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Old 10-30-2018   #4
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Phil has a good idea, your surroundings may look familiar to you but to most other people they are different. What is unique to your area?

I tell myself to get closer and closer to a subject. Look for light. Practice composition. And sometimes an idea or relationship can be revealed.

In the end it is a chance to get out and move around.
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Old 10-30-2018   #5
lynnb
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An alternative suggestion is to spend some time trawling your archives to find any overlooked images that might benefit from a fresh perspective and fresh processing; also you might find some project themes that suggest themselves in the process...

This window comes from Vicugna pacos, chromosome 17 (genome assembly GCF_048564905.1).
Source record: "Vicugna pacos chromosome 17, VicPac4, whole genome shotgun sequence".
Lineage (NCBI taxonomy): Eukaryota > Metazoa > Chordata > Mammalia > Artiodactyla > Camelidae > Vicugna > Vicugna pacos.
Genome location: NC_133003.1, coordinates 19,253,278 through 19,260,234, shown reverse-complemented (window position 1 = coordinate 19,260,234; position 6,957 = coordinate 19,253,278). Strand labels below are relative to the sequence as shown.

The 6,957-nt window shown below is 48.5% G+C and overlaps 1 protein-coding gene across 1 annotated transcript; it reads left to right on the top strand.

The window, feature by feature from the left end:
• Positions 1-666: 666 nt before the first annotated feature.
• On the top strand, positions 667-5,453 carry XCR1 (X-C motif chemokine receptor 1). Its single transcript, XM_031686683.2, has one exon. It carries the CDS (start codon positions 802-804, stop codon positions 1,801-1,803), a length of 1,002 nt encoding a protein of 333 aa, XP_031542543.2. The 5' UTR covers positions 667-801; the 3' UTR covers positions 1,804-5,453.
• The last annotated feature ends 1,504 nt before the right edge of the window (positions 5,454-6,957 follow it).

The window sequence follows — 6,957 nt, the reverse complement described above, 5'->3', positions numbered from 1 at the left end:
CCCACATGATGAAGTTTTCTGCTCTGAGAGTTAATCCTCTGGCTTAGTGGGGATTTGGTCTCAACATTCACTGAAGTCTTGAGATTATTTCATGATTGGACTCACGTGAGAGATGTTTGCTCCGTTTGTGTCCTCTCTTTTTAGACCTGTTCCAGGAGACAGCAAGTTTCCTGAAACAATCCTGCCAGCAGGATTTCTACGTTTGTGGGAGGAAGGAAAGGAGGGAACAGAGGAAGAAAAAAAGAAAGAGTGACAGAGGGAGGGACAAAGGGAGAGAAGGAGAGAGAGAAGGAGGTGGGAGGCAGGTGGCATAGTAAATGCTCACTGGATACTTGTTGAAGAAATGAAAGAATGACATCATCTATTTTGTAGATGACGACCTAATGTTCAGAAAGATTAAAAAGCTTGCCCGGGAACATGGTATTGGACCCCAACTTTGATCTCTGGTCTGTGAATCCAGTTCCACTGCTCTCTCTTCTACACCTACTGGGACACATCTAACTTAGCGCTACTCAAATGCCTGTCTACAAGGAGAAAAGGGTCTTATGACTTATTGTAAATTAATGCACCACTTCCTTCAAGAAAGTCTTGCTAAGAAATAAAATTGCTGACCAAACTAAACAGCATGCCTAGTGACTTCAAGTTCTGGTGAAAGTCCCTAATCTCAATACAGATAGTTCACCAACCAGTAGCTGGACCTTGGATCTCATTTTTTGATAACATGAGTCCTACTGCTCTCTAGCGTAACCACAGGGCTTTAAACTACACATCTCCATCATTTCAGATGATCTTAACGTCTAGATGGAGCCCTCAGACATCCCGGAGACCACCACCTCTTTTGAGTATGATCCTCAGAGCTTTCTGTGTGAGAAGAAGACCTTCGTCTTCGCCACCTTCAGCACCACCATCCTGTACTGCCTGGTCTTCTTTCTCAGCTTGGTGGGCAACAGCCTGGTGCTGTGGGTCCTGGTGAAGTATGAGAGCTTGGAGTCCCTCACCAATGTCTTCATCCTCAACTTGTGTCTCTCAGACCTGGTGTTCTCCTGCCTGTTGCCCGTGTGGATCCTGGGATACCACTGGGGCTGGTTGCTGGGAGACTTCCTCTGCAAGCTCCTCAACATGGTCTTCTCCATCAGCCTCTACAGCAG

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Old 10-30-2018   #6
Peter Wijninga
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Quote:
How do you get out there when there is "nothing to shoot"
I used to live in a number of countries with brutal winters. An alternative is to shoot inside your house.
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Old 10-30-2018   #7